Rights Management and Preservation: What Authors Can do

There’s been lots of good (and/or harrowing) stuff going around about the perils of preservation on the web. Jill Lepore’s examination of the Internet Archive in the New Yorker is at the top of the pile, followed by Andy Baio’s “Never Trust a Corporation to do a Library’s Job,” but these only capture the full story when complemented by freelance writer Carter Maness’ observation that his portfolio has all but evaporated from the web as sites have shuttered, restructured, or otherwise ditched their archives. Carter writes:

We assume everything we publish online will be preserved. But websites that pay for writing are businesses. They get sold, forgotten and broken. Eventually, someone flips the switch and pulls it all down. Hosting charges are eliminated, and domain names slip quietly back into the pool. What’s left behind once the cache clears?

This lesson isn’t a new one. As I’ve noted before, film studios’ purposeful destruction of archives is partly responsible for the fact that that the vast majority of American silent film has been deemed “completely lost.” Never trust a corporation to do a library’s job, indeed.

But even the most risk-tolerant and passionate librarians and archivists aren’t positioned to save everything before it reaches the great recycle bin in the cloud, or the more literal one at the book pulping plant. With a little bit of copyright savvy, authors themselves can have a vital role in seeing that their works don’t simply disappear.

Of course, authors are not always the most committed archivists. There is a long and storied history of creators disavowing or simply giving up on their works. Kafka famously wanted all his unpublished writings (that is, most of his writings) burned, and he’s hardly alone. And with today’s announcement of the publication of a long-buried Harper Lee novel, there’s already speculation that it’s being published against her will. Now, this is all eminently understandable—who would want to live in the shadow of work they don’t themselves appreciate or believe in?

But it seems far more common that authors are in fact the best advocates for what they’ve made, and are the most committed to seeing that their work remains available. And, fortunately, these authors are often solidly positioned to ensure that things don’t disappear. In general, there are three ways forward:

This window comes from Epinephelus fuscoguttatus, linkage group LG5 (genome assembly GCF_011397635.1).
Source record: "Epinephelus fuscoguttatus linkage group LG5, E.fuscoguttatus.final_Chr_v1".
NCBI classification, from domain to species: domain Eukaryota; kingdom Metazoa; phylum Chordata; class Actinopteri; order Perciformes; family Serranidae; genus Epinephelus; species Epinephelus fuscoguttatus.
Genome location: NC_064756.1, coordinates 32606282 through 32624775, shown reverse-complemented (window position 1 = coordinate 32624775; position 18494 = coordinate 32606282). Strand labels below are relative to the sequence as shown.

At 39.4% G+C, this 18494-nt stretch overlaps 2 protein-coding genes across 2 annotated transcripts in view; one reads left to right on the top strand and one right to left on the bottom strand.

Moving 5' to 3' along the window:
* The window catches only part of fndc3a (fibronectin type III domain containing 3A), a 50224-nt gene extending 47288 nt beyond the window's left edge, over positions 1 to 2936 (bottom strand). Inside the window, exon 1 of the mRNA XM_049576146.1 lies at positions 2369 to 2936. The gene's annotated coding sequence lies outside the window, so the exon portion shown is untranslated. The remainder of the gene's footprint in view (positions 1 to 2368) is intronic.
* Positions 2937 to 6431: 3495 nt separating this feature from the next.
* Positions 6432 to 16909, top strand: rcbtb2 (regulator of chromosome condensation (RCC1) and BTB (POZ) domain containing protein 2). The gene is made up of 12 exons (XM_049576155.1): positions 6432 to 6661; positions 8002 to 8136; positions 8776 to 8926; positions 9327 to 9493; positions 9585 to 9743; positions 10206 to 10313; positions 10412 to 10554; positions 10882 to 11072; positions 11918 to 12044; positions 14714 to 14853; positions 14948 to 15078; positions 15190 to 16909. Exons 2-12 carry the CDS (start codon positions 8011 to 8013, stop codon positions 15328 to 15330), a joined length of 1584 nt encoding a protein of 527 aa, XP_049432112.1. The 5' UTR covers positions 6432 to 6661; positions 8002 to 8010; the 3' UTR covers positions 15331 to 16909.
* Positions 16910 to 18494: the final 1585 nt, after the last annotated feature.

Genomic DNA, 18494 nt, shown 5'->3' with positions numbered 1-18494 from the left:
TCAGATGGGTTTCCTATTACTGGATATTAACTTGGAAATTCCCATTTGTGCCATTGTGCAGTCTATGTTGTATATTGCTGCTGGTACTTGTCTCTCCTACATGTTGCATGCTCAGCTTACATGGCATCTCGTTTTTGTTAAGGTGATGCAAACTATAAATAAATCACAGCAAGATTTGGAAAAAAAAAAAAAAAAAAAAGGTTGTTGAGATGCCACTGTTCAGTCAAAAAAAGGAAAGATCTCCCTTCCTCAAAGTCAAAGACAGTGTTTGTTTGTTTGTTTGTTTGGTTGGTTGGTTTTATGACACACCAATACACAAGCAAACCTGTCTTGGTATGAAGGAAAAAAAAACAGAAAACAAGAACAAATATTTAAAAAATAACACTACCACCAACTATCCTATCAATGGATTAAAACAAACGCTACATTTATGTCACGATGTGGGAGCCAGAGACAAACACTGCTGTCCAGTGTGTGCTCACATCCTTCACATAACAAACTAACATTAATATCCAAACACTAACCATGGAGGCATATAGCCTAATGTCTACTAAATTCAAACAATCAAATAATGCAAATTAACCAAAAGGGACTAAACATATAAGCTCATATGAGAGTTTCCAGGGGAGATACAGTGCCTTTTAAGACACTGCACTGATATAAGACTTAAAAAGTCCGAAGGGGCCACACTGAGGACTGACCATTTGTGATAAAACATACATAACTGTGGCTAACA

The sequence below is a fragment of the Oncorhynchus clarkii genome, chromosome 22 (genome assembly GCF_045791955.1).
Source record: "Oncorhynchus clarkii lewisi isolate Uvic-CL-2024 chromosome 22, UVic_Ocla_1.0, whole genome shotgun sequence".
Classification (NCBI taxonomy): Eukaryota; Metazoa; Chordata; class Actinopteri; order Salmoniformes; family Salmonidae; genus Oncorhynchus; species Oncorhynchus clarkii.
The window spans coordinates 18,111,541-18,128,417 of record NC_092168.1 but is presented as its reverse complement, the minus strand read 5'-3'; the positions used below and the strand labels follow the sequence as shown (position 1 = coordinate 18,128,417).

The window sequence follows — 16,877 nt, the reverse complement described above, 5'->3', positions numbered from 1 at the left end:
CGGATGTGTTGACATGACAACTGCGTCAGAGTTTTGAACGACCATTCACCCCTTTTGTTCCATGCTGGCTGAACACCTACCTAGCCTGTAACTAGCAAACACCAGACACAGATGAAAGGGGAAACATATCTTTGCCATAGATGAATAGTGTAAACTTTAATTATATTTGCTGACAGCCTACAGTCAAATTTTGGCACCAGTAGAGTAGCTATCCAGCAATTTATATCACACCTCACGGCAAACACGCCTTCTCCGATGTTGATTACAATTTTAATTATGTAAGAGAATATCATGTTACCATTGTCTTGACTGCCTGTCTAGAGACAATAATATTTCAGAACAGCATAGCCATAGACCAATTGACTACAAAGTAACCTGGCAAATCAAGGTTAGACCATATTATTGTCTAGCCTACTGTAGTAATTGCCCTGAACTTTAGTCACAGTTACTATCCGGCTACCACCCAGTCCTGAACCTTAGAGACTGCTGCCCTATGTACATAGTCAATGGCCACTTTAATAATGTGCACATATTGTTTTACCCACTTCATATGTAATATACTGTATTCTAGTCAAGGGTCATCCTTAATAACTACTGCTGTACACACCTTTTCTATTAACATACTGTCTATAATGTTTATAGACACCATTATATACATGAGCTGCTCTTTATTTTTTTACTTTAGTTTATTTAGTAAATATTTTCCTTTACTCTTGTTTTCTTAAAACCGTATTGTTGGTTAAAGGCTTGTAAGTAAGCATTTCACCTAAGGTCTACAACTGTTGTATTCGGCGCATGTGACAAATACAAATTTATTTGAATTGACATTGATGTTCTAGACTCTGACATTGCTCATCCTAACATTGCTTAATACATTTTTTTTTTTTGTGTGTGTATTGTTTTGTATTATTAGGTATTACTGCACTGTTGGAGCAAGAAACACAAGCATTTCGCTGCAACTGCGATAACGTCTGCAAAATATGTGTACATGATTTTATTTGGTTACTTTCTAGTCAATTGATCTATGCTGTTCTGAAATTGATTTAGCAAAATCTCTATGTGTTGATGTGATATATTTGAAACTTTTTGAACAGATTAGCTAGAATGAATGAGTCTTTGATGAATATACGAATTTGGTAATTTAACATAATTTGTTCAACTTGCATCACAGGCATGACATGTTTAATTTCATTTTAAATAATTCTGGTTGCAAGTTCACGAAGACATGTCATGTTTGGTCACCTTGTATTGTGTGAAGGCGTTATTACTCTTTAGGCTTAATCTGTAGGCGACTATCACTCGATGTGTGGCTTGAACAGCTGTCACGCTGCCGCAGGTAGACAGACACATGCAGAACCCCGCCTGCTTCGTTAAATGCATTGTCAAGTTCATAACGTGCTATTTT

1. Keeping rights in the first place. Not every publisher needs copyright or an exclusive license in order to make something available. Often, and especially for shorter works on the internet, an embargo period during which the publisher has exclusivity does just as well. Then, when the publisher disappears, the author can be sure the work is mirrored elsewhere.
  2. Reverting rights. For book-length written works, rights reversion clauses are standard. Wording and substance can change, but the general notion is that these require that publishers return rights to books they’re no longer printing or—in the age of the ebook—selling. Wearing my other hat as executive director of Authors Alliance, I should note that AA has a comprehensive guide to rights reversion as a tool for making a work more available coming out pretty shortly.
  3. Terminating transfers. So long as a work isn’t “made for hire,” authors can get their rights back 35 years after signing them away. Actually making this happen is highly technical and, frankly, cost prohibitive for most short works. There are a number of good guides that go through some of the details of this process, including those made by the Future of Music Coalition and the Authors Guild.

With rights in hand, works can be posted in a repository under a public license, submitted to archiving efforts like the internet archive, republished by another outlet, or compiled and released in a new form. And, even where none of the above apply, there’s a strong argument that fair use would allow authors to resurrect at least some unavailable works, in much the same way that many believe fair use can help libraries and archives counteract the orphan works problem (note: this is not legal advice!).

Admittedly, keeping track of rights isn’t easy, particularly not for people who are publishing literally thousands of pieces. But negotiating contracts and then saving them can pay dividends later on when rights issues can prove impportant